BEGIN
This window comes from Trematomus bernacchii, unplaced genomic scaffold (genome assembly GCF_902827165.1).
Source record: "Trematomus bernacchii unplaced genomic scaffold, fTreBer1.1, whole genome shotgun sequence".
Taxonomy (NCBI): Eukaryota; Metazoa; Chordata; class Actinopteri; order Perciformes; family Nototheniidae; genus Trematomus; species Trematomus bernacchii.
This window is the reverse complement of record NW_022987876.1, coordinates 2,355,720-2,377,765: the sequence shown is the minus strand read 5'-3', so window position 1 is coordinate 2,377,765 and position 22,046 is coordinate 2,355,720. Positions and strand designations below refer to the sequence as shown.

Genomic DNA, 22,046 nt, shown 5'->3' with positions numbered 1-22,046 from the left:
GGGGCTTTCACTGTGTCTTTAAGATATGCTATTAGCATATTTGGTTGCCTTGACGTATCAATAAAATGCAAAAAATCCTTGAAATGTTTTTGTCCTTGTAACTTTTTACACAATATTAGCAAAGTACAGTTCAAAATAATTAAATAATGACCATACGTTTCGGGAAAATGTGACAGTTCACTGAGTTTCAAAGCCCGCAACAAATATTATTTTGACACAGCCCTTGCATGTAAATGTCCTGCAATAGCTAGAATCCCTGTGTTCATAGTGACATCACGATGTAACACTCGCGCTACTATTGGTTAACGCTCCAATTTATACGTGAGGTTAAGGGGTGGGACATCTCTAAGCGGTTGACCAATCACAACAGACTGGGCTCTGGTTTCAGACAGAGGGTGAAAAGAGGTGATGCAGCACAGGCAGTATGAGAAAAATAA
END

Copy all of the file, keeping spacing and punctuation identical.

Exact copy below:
This window comes from Trematomus bernacchii, unplaced genomic scaffold (genome assembly GCF_902827165.1).
Source record: "Trematomus bernacchii unplaced genomic scaffold, fTreBer1.1, whole genome shotgun sequence".
Taxonomy (NCBI): Eukaryota; Metazoa; Chordata; class Actinopteri; order Perciformes; family Nototheniidae; genus Trematomus; species Trematomus bernacchii.
This window is the reverse complement of record NW_022987876.1, coordinates 2,355,720-2,377,765: the sequence shown is the minus strand read 5'-3', so window position 1 is coordinate 2,377,765 and position 22,046 is coordinate 2,355,720. Positions and strand designations below refer to the sequence as shown.

Genomic DNA, 22,046 nt, shown 5'->3' with positions numbered 1-22,046 from the left:
GGGGCTTTCACTGTGTCTTTAAGATATGCTATTAGCATATTTGGTTGCCTTGACGTATCAATAAAATGCAAAAAATCCTTGAAATGTTTTTGTCCTTGTAACTTTTTACACAATATTAGCAAAGTACAGTTCAAAATAATTAAATAATGACCATACGTTTCGGGAAAATGTGACAGTTCACTGAGTTTCAAAGCCCGCAACAAATATTATTTTGACACAGCCCTTGCATGTAAATGTCCTGCAATAGCTAGAATCCCTGTGTTCATAGTGACATCACGATGTAACACTCGCGCTACTATTGGTTAACGCTCCAATTTATACGTGAGGTTAAGGGGTGGGACATCTCTAAGCGGTTGACCAATCACAACAGACTGGGCTCTGGTTTCAGACAGAGGGTGAAAAGAGGTGATGCAGCACAGGCAGTATGAGAAAAATAA